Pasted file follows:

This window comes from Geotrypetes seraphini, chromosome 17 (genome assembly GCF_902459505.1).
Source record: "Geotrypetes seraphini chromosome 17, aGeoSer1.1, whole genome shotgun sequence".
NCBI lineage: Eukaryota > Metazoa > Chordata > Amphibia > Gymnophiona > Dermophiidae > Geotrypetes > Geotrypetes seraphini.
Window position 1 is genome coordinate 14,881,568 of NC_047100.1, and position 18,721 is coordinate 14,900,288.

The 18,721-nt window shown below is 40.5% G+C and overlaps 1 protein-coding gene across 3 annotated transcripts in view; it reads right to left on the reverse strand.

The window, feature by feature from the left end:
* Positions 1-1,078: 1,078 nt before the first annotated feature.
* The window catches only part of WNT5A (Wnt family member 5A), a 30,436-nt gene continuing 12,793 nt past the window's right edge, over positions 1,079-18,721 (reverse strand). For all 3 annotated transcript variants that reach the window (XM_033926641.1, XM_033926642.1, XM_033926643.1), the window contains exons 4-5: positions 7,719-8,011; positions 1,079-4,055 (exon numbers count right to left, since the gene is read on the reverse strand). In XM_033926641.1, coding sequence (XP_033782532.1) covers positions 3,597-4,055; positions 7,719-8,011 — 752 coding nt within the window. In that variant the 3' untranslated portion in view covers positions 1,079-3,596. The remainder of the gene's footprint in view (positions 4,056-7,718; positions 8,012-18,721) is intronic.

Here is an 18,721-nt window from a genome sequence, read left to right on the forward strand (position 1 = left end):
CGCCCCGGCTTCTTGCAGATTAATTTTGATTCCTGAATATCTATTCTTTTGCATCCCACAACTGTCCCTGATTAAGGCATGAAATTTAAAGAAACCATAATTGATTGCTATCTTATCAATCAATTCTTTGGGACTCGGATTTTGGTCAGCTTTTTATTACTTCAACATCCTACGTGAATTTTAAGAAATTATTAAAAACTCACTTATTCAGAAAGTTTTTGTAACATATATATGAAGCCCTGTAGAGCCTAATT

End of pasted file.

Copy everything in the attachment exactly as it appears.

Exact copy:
This window comes from Geotrypetes seraphini, chromosome 17 (genome assembly GCF_902459505.1).
Source record: "Geotrypetes seraphini chromosome 17, aGeoSer1.1, whole genome shotgun sequence".
NCBI lineage: Eukaryota > Metazoa > Chordata > Amphibia > Gymnophiona > Dermophiidae > Geotrypetes > Geotrypetes seraphini.
Window position 1 is genome coordinate 14,881,568 of NC_047100.1, and position 18,721 is coordinate 14,900,288.

The 18,721-nt window shown below is 40.5% G+C and overlaps 1 protein-coding gene across 3 annotated transcripts in view; it reads right to left on the reverse strand.

The window, feature by feature from the left end:
* Positions 1-1,078: 1,078 nt before the first annotated feature.
* The window catches only part of WNT5A (Wnt family member 5A), a 30,436-nt gene continuing 12,793 nt past the window's right edge, over positions 1,079-18,721 (reverse strand). For all 3 annotated transcript variants that reach the window (XM_033926641.1, XM_033926642.1, XM_033926643.1), the window contains exons 4-5: positions 7,719-8,011; positions 1,079-4,055 (exon numbers count right to left, since the gene is read on the reverse strand). In XM_033926641.1, coding sequence (XP_033782532.1) covers positions 3,597-4,055; positions 7,719-8,011 — 752 coding nt within the window. In that variant the 3' untranslated portion in view covers positions 1,079-3,596. The remainder of the gene's footprint in view (positions 4,056-7,718; positions 8,012-18,721) is intronic.

Here is an 18,721-nt window from a genome sequence, read left to right on the forward strand (position 1 = left end):
CGCCCCGGCTTCTTGCAGATTAATTTTGATTCCTGAATATCTATTCTTTTGCATCCCACAACTGTCCCTGATTAAGGCATGAAATTTAAAGAAACCATAATTGATTGCTATCTTATCAATCAATTCTTTGGGACTCGGATTTTGGTCAGCTTTTTATTACTTCAACATCCTACGTGAATTTTAAGAAATTATTAAAAACTCACTTATTCAGAAAGTTTTTGTAACATATATATGAAGCCCTGTAGAGCCTAATT